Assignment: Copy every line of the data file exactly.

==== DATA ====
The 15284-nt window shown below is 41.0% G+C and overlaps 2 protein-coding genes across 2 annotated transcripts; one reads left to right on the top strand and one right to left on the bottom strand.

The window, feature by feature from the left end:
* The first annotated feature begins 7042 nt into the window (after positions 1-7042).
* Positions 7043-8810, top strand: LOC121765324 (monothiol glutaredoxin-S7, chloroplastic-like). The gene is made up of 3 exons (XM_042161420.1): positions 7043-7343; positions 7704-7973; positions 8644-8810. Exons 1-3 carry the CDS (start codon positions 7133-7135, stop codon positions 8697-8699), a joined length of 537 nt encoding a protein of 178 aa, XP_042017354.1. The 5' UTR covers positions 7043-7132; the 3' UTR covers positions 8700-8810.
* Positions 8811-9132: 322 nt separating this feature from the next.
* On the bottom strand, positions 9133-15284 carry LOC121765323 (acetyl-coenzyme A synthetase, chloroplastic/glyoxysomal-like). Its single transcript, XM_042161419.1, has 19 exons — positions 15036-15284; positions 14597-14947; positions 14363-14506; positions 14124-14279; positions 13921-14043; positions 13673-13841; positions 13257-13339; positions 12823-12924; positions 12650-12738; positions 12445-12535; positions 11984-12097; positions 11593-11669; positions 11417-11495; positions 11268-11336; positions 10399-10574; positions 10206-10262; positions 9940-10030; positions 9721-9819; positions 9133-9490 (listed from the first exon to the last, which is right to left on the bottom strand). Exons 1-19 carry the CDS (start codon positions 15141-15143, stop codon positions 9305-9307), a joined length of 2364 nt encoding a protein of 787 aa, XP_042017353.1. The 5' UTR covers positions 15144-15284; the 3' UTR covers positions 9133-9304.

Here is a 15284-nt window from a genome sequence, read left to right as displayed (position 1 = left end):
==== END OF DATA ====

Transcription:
The 15284-nt window shown below is 41.0% G+C and overlaps 2 protein-coding genes across 2 annotated transcripts; one reads left to right on the top strand and one right to left on the bottom strand.

The window, feature by feature from the left end:
* The first annotated feature begins 7042 nt into the window (after positions 1-7042).
* Positions 7043-8810, top strand: LOC121765324 (monothiol glutaredoxin-S7, chloroplastic-like). The gene is made up of 3 exons (XM_042161420.1): positions 7043-7343; positions 7704-7973; positions 8644-8810. Exons 1-3 carry the CDS (start codon positions 7133-7135, stop codon positions 8697-8699), a joined length of 537 nt encoding a protein of 178 aa, XP_042017354.1. The 5' UTR covers positions 7043-7132; the 3' UTR covers positions 8700-8810.
* Positions 8811-9132: 322 nt separating this feature from the next.
* On the bottom strand, positions 9133-15284 carry LOC121765323 (acetyl-coenzyme A synthetase, chloroplastic/glyoxysomal-like). Its single transcript, XM_042161419.1, has 19 exons — positions 15036-15284; positions 14597-14947; positions 14363-14506; positions 14124-14279; positions 13921-14043; positions 13673-13841; positions 13257-13339; positions 12823-12924; positions 12650-12738; positions 12445-12535; positions 11984-12097; positions 11593-11669; positions 11417-11495; positions 11268-11336; positions 10399-10574; positions 10206-10262; positions 9940-10030; positions 9721-9819; positions 9133-9490 (listed from the first exon to the last, which is right to left on the bottom strand). Exons 1-19 carry the CDS (start codon positions 15141-15143, stop codon positions 9305-9307), a joined length of 2364 nt encoding a protein of 787 aa, XP_042017353.1. The 5' UTR covers positions 15144-15284; the 3' UTR covers positions 9133-9304.

Here is a 15284-nt window from a genome sequence, read left to right as displayed (position 1 = left end):